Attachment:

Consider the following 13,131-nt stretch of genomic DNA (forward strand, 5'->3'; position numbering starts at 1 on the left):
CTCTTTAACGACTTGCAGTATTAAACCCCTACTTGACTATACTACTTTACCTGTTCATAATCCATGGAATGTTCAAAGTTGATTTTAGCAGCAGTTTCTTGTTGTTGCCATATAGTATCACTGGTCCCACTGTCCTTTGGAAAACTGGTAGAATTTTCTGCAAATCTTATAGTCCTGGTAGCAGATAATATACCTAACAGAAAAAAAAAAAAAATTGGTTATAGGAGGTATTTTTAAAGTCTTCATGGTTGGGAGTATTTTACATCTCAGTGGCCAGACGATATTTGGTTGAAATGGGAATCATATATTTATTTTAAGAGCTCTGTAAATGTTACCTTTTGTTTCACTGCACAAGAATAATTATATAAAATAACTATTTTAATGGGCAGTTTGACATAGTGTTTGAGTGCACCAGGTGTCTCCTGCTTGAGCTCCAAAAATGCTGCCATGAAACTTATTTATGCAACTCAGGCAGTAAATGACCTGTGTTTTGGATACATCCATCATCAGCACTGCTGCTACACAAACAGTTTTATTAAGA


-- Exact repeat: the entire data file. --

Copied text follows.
Consider the following 13,131-nt stretch of genomic DNA (forward strand, 5'->3'; position numbering starts at 1 on the left):
CTCTTTAACGACTTGCAGTATTAAACCCCTACTTGACTATACTACTTTACCTGTTCATAATCCATGGAATGTTCAAAGTTGATTTTAGCAGCAGTTTCTTGTTGTTGCCATATAGTATCACTGGTCCCACTGTCCTTTGGAAAACTGGTAGAATTTTCTGCAAATCTTATAGTCCTGGTAGCAGATAATATACCTAACAGAAAAAAAAAAAAAATTGGTTATAGGAGGTATTTTTAAAGTCTTCATGGTTGGGAGTATTTTACATCTCAGTGGCCAGACGATATTTGGTTGAAATGGGAATCATATATTTATTTTAAGAGCTCTGTAAATGTTACCTTTTGTTTCACTGCACAAGAATAATTATATAAAATAACTATTTTAATGGGCAGTTTGACATAGTGTTTGAGTGCACCAGGTGTCTCCTGCTTGAGCTCCAAAAATGCTGCCATGAAACTTATTTATGCAACTCAGGCAGTAAATGACCTGTGTTTTGGATACATCCATCATCAGCACTGCTGCTACACAAACAGTTTTATTAAGA